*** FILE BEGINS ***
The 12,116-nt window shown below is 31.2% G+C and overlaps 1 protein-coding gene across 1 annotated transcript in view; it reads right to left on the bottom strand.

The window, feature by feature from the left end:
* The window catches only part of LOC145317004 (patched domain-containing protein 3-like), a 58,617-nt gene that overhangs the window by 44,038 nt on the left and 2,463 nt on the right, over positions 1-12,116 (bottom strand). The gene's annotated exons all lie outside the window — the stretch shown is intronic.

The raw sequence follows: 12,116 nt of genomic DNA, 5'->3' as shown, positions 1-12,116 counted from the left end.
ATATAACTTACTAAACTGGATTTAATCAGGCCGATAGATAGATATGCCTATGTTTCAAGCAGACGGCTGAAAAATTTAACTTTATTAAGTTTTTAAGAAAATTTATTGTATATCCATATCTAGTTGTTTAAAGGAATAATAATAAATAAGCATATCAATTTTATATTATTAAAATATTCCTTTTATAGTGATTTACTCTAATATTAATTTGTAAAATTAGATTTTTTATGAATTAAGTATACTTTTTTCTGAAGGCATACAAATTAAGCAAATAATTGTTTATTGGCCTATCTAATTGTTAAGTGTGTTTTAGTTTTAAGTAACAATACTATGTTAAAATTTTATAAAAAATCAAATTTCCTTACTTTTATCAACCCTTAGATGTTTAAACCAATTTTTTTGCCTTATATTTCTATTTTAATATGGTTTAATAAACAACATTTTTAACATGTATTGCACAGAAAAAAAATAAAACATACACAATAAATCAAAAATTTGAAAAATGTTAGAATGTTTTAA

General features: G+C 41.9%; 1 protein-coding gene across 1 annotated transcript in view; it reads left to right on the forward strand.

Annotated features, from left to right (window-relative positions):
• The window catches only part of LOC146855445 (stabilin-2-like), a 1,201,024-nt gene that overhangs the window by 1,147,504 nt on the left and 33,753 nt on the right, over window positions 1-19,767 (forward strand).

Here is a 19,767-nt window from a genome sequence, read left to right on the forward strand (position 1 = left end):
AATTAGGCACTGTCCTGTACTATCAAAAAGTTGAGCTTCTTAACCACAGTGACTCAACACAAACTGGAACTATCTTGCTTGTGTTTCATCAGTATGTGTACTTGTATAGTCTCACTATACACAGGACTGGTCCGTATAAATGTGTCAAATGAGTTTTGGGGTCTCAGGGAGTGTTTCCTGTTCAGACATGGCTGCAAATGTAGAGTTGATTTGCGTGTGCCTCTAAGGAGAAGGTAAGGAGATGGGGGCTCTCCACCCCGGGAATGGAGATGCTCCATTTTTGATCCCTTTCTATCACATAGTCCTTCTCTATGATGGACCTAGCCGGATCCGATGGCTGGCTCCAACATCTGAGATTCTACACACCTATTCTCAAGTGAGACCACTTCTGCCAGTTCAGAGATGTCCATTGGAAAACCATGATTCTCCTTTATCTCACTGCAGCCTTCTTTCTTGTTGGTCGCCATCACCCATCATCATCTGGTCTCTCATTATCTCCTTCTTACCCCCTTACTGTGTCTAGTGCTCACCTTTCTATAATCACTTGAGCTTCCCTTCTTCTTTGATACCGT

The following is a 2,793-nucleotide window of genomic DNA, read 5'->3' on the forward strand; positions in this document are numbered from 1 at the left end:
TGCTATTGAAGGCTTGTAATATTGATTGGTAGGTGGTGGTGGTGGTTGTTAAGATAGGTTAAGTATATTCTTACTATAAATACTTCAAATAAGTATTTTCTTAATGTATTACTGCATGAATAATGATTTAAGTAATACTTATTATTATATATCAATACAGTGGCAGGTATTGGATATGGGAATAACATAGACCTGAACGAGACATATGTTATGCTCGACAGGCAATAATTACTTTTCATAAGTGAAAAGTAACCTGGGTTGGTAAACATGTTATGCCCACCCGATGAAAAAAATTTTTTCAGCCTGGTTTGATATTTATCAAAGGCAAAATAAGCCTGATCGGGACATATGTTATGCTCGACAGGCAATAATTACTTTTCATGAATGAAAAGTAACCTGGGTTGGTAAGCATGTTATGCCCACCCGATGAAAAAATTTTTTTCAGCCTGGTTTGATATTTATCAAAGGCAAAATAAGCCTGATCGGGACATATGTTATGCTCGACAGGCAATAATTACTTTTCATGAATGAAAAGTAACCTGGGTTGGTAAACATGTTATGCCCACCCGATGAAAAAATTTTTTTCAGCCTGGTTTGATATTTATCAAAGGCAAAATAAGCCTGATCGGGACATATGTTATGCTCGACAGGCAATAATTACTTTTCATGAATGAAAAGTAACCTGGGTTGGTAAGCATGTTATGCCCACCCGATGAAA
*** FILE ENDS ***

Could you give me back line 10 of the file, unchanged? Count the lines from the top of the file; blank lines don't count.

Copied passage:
AATTAGGCACTGTCCTGTACTATCAAAAAGTTGAGCTTCTTAACCACAGTGACTCAACACAAACTGGAACTATCTTGCTTGTGTTTCATCAGTATGTGTACTTGTATAGTCTCACTATACACAGGACTGGTCCGTATAAATGTGTCAAATGAGTTTTGGGGTCTCAGGGAGTGTTTCCTGTTCAGACATGGCTGCAAATGTAGAGTTGATTTGCGTGTGCCTCTAAGGAGAAGGTAAGGAGATGGGGGCTCTCCACCCCGGGAATGGAGATGCTCCATTTTTGATCCCTTTCTATCACATAGTCCTTCTCTATGATGGACCTAGCCGGATCCGATGGCTGGCTCCAACATCTGAGATTCTACACACCTATTCTCAAGTGAGACCACTTCTGCCAGTTCAGAGATGTCCATTGGAAAACCATGATTCTCCTTTATCTCACTGCAGCCTTCTTTCTTGTTGGTCGCCATCACCCATCATCATCTGGTCTCTCATTATCTCCTTCTTACCCCCTTACTGTGTCTAGTGCTCACCTTTCTATAATCACTTGAGCTTCCCTTCTTCTTTGATACCGT